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CRIME

Danish appeals court upholds submarine killer’s life sentence

A Danish appeals court on Wednesday upheld a life sentence handed down by a lower court against Peter Madsen for the 2017 murder of a Swedish journalist aboard his homemade submarine.

Danish appeals court upholds submarine killer's life sentence
Directions outside the Østre Landsret appeals court in Copenhagen on September 26th. Photo: Liselotte Sabroe/Ritzau Scanpix

Madsen, 47, had asked the Copenhagen appeals court to reduce his life term, but did not appeal the district court's April 25th guilty verdict for the murder of 30-year-old Kim Wall.

The Copenhagen appeals court announced its verdict on Wednesday afternoon after the defence and prosecution presented final arguments.

The verdict had been expected on September 14th but the court had to postpone it after a lay judge collapsed in the courtroom.

Madsen was convicted in convicted in April of the murder of Wall and sentenced to life in prison.

He had asked the court to give him a lighter sentence, arguing that life behind bars was “disproportionate”. The amateur engineer has argued her death was an accident but admitted dismembering her corpse and throwing the body parts into the sea in August 2017.

Life sentences are rarely handed down for a single killing in Denmark. In the past 10 years, only three people have received such sentences.

A life sentence in Denmark averages around 16 years. Currently, 25 inmates in the country are serving life behind bars.

The prosecution insisted that Madsen's life sentence was justified, given the grisly nature of the murder and his meticulous planning.

On August 10th, 2017, Wall, an award-winning reporter, boarded the submarine with Madsen, an eccentric and self-taught engineer and a minor celebrity in Denmark, to interview him for an article she was writing.

Wall's boyfriend reported her missing when she failed to return home that night.

Her dismembered body parts were later found on the seabed, weighted down in plastic bags.

Madsen changed his version of events several times, but ultimately told the lower court that Wall died when the air pressure suddenly dropped and toxic fumes filled his vessel while he was up on deck.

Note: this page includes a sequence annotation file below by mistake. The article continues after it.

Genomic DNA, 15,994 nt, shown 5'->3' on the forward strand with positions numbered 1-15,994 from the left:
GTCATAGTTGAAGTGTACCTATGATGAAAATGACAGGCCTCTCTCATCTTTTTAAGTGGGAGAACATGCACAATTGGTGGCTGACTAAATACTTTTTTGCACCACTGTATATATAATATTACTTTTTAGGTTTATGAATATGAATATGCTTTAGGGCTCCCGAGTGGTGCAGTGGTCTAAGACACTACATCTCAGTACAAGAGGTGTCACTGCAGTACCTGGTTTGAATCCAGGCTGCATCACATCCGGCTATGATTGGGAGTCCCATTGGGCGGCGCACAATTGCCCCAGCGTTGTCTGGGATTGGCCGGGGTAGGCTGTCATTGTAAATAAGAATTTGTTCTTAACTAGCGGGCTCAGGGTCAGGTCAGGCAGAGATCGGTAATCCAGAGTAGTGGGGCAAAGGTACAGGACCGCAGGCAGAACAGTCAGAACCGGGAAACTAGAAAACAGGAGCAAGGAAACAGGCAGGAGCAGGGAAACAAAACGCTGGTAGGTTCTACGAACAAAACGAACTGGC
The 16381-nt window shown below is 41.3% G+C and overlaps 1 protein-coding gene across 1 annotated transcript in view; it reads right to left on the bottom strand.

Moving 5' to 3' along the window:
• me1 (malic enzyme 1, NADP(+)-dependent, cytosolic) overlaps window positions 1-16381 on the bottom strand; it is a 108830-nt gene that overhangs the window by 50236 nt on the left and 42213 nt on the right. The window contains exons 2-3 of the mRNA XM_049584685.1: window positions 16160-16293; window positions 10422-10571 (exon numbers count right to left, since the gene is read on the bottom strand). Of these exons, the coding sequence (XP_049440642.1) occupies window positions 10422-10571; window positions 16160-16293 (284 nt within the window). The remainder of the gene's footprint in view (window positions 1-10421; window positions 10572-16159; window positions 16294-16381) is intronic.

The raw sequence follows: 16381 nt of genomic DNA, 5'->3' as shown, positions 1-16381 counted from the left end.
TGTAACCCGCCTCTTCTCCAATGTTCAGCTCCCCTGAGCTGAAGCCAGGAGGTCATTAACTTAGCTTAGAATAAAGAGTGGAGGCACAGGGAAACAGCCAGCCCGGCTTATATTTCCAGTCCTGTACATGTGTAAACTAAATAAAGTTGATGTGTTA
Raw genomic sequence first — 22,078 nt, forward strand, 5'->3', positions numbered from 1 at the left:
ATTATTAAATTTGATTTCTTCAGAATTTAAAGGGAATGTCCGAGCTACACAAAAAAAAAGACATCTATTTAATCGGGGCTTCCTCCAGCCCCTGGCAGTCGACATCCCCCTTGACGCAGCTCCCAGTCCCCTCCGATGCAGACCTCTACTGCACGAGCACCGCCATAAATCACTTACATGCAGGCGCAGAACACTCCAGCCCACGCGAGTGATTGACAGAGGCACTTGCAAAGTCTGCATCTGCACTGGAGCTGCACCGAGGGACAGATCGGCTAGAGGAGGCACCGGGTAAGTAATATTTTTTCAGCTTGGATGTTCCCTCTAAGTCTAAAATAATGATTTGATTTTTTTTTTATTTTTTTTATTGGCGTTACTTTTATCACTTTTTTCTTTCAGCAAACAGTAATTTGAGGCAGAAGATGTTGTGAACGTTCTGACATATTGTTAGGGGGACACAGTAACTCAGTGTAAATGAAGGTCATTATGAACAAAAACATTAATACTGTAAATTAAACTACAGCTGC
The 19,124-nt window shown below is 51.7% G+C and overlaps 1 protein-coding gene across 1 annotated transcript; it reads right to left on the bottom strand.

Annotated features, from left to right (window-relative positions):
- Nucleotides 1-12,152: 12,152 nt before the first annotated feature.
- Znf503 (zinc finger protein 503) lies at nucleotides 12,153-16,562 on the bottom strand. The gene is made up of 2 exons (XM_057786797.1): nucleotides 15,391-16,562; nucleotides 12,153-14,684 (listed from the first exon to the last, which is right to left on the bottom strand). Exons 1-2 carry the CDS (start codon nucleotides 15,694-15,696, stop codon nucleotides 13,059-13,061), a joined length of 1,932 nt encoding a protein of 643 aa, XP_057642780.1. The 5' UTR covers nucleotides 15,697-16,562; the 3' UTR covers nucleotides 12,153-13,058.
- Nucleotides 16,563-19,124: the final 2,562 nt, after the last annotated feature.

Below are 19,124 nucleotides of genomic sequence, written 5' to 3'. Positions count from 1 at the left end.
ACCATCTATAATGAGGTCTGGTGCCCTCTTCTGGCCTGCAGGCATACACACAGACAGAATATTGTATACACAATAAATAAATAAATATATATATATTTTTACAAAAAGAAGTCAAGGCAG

An autopsy report concluded that she probably died as a result of suffocation or having her throat slit, but the decomposed state of her body meant examiners could not determine an exact cause of death.

Fourteen stab wounds and piercings were also found in and around her genital area.

Psychiatric experts who evaluated Madsen – who described himself to friends as “a psychopath, but a loving one” – found him to be “a pathological liar” who poses “a danger to others” and who was likely to be a repeat offender.

Madsen's lawyer Betina Hald Engmark said she and her client would study Wednesday's ruling before deciding whether to appeal it to the Supreme Court.  

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MONEY

Denmark police receive 456 reports of fraud from the corona relief fund

The National Unit for Special Crime has received 456 reports of fraud from the corona relief packages since 1st April 2020, according to a press release from the Money Laundering Secretariat (Hvidvasksekretariatet).

Denmark police receive 456 reports of fraud from the corona relief fund

The frauds and attempted frauds amount to 212 million kroner, although some of the scams were discovered before the fraudsters got the money. More than 28 million kroner has been recovered through 102 recovery operations.

According to Jørgen Andersen, deputy police inspector and head of the Money Laundering Secretariat, the task has been taken “very seriously” in the secretariat since the introduction of corona relief packages.

“And it has had a high priority with us as authorities. But also with the notifiers – here primarily banks and the accountants – and we sat down together quite quickly in a community.

“Here, we organised the effort in such a way that when banks and auditors sent notifications to us where there was a suspicion of misuse of schemes, we typically sent them within 24 hours to the authorities who paid money on these schemes”, Andersen says.

Companies or individuals should contact the Money Laundering Secretariat (Hvidvasksekretariatet) if they suspect money laundering or terrorist financing.

In October 2020, an eight-billion kroner stimulus package was agreed in parliament to help Danish businesses and cultural institutions hit by the coronavirus crisis.

The financial package also included a liquidity fund totalling 28 million kroner. 

READ ALSO: Denmark announces new coronavirus relief for businesses and culture

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